Plagiarism & Academic Integrity: Talked to death? Or not?

“DePaul University is a learning community that fosters the pursuit of knowledge and the transmission of ideas within a context that emphasizes a sense of responsibility for oneself, for others and for society at large.”

You will most likely recognize the above passage as it is required to appear on every class syllabus.  And although many students feel like plagiarism and academic integrity policies are talked to death and  citation rules incessantly pounded into their brains, there is little discourse in campus classrooms as to why we abide by these rules.

The reasoning behind this academic integrity policy is often described as common sense (cite the material you did not come up with, don’t directly copy sources without proper punctuation and documentation, etc.), but this offers little guidance or understanding to students who were raised in other countries or cultures.   As an UCWbL tutor, I have encountered international students and writers who have shared with me personal narratives about their first run-in with a university’s plagiarism policy.  These narratives delve into the frustration and confusion the writers experienced when unknowingly violating the policy and subsequently were publicly shamed for what others interpreted as the student being lazy or blatantly disobedient.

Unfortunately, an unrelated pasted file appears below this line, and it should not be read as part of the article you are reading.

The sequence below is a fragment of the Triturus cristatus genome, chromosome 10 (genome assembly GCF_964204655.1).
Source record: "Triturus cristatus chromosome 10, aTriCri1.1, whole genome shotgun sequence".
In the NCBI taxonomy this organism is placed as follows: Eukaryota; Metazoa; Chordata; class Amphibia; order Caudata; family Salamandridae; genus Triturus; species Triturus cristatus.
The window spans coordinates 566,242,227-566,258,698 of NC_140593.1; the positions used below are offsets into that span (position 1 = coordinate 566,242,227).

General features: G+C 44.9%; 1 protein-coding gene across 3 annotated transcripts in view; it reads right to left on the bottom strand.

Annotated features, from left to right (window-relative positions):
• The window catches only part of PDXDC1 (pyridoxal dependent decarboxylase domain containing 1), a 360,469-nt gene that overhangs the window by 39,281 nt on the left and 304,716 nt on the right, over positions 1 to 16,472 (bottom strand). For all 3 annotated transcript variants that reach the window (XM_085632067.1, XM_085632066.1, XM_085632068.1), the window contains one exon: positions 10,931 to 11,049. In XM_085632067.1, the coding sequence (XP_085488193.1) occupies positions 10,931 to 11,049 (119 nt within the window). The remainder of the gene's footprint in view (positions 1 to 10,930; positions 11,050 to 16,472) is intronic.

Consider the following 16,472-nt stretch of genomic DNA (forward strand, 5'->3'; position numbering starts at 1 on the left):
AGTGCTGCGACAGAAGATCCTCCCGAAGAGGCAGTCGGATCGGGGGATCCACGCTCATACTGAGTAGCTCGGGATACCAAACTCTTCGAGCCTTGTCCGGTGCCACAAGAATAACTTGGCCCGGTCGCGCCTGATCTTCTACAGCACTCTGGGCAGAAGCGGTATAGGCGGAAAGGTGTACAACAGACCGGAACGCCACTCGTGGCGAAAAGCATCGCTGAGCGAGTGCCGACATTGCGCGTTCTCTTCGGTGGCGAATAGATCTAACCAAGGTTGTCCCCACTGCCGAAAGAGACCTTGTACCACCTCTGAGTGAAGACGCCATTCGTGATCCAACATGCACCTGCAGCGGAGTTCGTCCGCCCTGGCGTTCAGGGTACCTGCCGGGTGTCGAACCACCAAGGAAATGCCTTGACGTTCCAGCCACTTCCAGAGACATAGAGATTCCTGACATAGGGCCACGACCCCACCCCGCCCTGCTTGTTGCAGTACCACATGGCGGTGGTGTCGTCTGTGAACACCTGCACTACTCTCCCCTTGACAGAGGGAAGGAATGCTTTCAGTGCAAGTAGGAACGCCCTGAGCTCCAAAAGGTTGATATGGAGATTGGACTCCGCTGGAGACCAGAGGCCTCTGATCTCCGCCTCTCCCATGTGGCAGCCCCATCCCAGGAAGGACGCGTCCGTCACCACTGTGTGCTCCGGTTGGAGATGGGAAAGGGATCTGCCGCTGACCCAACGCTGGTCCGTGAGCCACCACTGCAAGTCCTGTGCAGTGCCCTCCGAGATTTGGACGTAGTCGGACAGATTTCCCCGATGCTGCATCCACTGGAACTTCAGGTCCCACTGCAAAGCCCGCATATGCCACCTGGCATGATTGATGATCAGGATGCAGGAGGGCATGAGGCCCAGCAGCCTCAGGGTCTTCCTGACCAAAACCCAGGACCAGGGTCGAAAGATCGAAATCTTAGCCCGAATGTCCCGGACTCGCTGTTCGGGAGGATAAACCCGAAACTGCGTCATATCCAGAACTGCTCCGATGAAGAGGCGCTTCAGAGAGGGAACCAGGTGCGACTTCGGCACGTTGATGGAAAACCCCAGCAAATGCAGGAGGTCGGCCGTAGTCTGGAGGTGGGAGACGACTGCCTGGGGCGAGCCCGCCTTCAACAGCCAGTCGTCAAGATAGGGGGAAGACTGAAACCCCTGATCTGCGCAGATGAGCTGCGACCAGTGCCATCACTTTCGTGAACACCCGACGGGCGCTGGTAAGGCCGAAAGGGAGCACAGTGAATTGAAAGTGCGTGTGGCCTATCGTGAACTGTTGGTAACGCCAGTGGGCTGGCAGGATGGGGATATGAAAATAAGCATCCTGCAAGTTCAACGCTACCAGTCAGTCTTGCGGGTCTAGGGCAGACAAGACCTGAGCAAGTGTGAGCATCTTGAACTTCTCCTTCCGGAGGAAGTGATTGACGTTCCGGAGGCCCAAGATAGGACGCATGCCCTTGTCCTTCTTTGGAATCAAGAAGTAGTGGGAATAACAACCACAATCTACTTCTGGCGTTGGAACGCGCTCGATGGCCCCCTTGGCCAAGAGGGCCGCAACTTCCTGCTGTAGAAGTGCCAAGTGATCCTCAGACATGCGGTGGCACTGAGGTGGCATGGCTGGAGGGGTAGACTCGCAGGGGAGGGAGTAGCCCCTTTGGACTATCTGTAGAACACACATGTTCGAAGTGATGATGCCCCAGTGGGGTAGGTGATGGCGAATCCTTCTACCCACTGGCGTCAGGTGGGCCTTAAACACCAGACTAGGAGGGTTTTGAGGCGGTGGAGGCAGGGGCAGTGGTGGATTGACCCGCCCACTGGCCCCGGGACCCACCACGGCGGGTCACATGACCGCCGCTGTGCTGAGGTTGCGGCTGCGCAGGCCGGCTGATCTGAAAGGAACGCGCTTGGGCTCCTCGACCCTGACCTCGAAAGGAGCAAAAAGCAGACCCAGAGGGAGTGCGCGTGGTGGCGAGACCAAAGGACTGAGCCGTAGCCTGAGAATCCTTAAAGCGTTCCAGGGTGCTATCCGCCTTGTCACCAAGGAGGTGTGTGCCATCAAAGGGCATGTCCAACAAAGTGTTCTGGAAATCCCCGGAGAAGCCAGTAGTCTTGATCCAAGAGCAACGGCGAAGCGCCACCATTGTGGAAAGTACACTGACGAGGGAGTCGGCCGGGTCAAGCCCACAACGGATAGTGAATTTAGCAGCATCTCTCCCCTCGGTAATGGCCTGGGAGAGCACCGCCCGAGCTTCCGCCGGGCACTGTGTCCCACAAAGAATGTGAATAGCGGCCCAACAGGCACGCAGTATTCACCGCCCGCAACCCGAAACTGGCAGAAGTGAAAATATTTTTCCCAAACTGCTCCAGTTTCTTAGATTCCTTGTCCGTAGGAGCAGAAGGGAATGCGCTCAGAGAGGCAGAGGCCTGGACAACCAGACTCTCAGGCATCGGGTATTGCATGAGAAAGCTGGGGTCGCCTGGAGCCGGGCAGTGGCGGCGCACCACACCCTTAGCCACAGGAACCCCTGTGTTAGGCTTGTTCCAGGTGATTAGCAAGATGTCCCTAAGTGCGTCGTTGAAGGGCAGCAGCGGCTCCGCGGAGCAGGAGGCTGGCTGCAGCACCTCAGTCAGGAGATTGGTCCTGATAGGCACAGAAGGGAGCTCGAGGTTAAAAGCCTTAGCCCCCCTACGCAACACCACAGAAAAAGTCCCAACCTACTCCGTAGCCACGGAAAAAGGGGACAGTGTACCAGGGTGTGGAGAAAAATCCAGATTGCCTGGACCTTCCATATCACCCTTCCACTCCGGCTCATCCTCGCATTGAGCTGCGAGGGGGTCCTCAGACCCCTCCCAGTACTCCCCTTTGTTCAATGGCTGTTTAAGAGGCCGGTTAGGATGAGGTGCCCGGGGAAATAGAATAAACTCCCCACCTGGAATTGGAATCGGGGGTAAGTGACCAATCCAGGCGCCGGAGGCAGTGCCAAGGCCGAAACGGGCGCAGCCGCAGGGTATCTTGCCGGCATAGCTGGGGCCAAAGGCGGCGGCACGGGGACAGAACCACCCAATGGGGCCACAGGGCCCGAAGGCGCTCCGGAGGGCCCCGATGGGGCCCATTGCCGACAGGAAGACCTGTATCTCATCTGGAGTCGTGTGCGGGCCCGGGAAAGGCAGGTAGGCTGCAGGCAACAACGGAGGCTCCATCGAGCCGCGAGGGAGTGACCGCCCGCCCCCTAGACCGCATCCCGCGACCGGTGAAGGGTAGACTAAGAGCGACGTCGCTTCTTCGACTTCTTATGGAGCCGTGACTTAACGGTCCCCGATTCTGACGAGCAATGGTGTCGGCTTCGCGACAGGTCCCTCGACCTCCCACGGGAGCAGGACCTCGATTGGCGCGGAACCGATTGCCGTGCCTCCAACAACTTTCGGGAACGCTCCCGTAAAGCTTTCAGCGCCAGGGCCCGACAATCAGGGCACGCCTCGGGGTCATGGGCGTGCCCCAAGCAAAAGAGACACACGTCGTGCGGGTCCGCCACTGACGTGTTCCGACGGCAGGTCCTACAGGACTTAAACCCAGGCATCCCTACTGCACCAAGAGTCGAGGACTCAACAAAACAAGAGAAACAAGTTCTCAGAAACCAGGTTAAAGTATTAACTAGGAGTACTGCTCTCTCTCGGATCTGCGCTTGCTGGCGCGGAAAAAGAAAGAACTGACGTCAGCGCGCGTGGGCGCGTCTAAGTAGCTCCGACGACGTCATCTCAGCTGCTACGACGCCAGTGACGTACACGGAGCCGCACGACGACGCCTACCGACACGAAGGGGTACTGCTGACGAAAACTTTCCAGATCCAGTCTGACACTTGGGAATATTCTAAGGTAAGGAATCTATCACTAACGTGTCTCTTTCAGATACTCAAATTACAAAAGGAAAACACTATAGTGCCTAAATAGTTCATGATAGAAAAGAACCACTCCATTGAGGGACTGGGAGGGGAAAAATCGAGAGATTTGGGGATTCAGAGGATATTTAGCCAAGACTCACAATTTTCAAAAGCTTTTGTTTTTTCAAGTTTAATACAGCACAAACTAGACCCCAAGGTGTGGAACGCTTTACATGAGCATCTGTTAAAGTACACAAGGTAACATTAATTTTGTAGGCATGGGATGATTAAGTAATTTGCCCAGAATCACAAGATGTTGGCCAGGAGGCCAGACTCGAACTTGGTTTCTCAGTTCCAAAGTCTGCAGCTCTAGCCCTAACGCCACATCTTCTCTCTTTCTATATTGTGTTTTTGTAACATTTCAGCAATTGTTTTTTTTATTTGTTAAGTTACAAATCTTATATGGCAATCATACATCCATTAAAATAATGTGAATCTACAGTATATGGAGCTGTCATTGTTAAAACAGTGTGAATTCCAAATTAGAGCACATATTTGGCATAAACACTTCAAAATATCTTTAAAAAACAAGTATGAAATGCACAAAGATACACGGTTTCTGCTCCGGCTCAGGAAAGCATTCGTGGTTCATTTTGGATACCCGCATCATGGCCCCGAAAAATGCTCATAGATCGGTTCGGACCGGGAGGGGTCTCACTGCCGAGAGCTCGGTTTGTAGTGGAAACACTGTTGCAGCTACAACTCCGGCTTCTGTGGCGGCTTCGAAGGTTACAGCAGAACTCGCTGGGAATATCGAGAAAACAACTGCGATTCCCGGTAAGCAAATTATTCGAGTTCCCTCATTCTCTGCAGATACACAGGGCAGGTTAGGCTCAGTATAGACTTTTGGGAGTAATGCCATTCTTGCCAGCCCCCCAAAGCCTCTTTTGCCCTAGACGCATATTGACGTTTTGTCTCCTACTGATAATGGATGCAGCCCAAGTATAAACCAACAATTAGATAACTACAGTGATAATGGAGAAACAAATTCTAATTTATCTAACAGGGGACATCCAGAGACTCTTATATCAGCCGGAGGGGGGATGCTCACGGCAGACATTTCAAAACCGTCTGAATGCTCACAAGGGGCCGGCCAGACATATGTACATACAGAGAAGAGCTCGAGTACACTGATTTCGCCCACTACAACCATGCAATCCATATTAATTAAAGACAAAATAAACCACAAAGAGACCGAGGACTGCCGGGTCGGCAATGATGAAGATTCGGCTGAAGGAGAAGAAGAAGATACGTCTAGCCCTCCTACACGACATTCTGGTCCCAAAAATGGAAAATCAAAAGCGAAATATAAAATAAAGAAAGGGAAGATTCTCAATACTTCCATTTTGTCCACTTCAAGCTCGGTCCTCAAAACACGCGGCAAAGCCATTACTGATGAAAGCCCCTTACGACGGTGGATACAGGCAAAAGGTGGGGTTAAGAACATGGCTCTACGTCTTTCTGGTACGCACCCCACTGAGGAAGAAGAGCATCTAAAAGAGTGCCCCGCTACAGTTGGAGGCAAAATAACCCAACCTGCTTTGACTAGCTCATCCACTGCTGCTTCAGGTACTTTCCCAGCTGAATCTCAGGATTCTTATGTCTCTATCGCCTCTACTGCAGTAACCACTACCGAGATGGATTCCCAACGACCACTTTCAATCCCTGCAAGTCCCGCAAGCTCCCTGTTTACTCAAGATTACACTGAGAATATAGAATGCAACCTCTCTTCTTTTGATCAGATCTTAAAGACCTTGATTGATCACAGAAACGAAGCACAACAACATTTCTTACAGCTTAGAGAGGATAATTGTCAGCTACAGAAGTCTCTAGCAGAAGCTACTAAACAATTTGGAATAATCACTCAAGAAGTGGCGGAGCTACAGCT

But the university academic integrity policy isn’t a universal idea.  In fact, many other cultures view source citation quite differently.  We live in a culture that values and rewards individual contribution and authorship.  Thus, in academic discourse, distinguishing between synthesized and original ideas is important. However, in other cultures, it may be considered condescending to cite sources or texts that are part of the country’s history or from a government leader. Similarly, other cultures place emphasis on the finished product and collective effort versus the individual contribution; therefore, what Americans might view as “sharing answers” is actually the norm.

While I am not advocating to revoke our current academic integrity policy, I do think that information about the values our policy reflects needs to exist.  Furthermore, our discourse around plagiarism needs to be presented through a cultural lens to all incoming university students.  To read more about the values and ideas around plagiarism, intellectual property, and academic integrity, check out the following article:

“The Ecstasy of Influence: A Plagiarism” by Jonathan Lethem